Flower Garden Path Block Tutorial // Summer Sampler Series

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*** I have posted an alternate method to piecing this block, if piecing 32 hst pairs isn’t your style. Both methods work, so choose whichever one suits your style***

Welcome to the fourth installment of the Summer Sampler Series. Are you having fun? I know that I am! I have loved seeing everyone’s blocks in the flickr pool.  Today’s block is referred to in Barbara Brackman’s Encyclopedia of Pieced Quilt Patterns as Flower Garden Path. [In the Farmer’s Wife book (and quilt-a-long), the block is referred to as Garden Path, while Flower Garden Path is made up of the same sub-blocks, but arranged differently).

Flower Garden Path is categorized as a four patch block, or four equal squares organized in a two by two grid alignment.  Four patch blocks are some of the most commonly used blocks, and are often subdivided. With this block, there are 9 (!) blocks in each four patch, which makes this a (gasp) 36 patch block. I think that half of the quilts I make have less blocks and seams than this 12.5 inch (unfinished) block. But this is what this series is all about, right? Trying something new, making sampler blocks that you wouldn’t necessarily want to make a whole quilt out of, and skill-building. Flower Garden Path’s construction is actually straightforward; it is made up entirely of half square triangles (HSTs) with one square in the center. I tried piecing this a few different ways, and in the end I decided that actually piecing the 32 HST blocks resulted in the best block.  I think most of my skill-building with this block took place in the form of accuracy and patience, two skills we all know I need more of.

FLOWER GARDEN PATH TUTORIAL
Cut pieces according to photo and diagram below. You should end up with 25 pieces.

Note: The tutorial calls for 20 squares that measure 2 7/8 inch. Each of these will be sewn into hst pairs. If you aren’t completely comfortable with the thought of accurately piecing 2.5 inch finished hst pairs, I suggest cutting your blocks in 3 inch squares. It will give you a little more wiggle room in accuracy; you will want to square up your hst pairs to 2.5 inches regardless.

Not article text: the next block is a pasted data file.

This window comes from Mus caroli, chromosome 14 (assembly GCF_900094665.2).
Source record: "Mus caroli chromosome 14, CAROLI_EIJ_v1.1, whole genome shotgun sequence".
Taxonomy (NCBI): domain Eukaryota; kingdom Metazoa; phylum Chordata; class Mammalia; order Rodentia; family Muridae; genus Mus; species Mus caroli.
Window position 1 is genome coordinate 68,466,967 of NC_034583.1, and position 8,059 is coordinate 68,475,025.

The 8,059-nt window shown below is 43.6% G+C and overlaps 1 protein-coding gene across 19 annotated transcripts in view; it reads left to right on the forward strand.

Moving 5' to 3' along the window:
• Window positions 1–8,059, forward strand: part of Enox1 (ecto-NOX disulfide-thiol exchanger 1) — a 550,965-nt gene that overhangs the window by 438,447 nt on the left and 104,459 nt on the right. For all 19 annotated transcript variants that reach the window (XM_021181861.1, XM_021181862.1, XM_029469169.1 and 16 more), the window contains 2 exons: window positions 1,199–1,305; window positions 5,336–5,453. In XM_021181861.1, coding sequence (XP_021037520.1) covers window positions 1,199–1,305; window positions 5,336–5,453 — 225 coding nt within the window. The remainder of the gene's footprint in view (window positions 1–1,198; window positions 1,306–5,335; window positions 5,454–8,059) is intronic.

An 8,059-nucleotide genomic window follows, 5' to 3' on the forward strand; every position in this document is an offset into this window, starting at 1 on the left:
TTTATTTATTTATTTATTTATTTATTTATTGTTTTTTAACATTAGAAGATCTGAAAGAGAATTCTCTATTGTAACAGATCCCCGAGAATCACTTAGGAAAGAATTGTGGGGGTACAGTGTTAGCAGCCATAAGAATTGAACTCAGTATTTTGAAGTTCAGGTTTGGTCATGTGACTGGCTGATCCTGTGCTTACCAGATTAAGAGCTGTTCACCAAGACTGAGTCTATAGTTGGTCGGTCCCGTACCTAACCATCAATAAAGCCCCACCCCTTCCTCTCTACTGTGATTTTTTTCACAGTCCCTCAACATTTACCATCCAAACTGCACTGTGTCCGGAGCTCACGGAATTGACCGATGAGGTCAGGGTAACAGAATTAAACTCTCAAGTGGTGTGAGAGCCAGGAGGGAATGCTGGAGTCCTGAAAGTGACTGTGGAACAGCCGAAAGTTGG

Block Pieces
Size
Cut
Inside Square (kona snow)
Background (kona snow)
4.5 inch square
2 7/8 square
1
12
Diamond (blue bandana)
2 7/8 square
10
Corner pieces (multi color)
2.5 inch square
4
Triangles (multi color)
2 7/8 inch square
4 [or 8, if you want a scrappier look]

2. Draw a diagonal line (mechanical pencil works well) from corner to corner of each of your printed background squares. Match background squares with colored squares and sew 1/4 inch on both sides of the line.

3. Cut the square in half along the pencil-drawn line, which results in two hst pairs. Iron seams open and trim pairs to 2.5 inches. (To trim, line up the seam with the 45 degree angle marking on your ruler and trim blocks to 2.5 inches, as shown below).

4. Lay out your quilt according to the diagram below.

5. There multiple ways to sew these itty bitty squares together. I sewed seams as follows:
A to B, C to D, E to F, G to H, I to J, K to L, M to N, (skip O), P to Q, R to S, T to U, V to W, X to Y, Z to aa, bb to cc, dd to ee, ff to gg.

Press seams open; make sure to press the front of the blocks as you go along as well. This will help your block lay flat/avoid puckers.

6. Sew Blocks A to B and B to C; D to E and E to F; G to J; (ignore H); I to J and J to K; L to M and M to N; and O to P and P to Q

Press seams open; make sure to press the front of the blocks as you go along.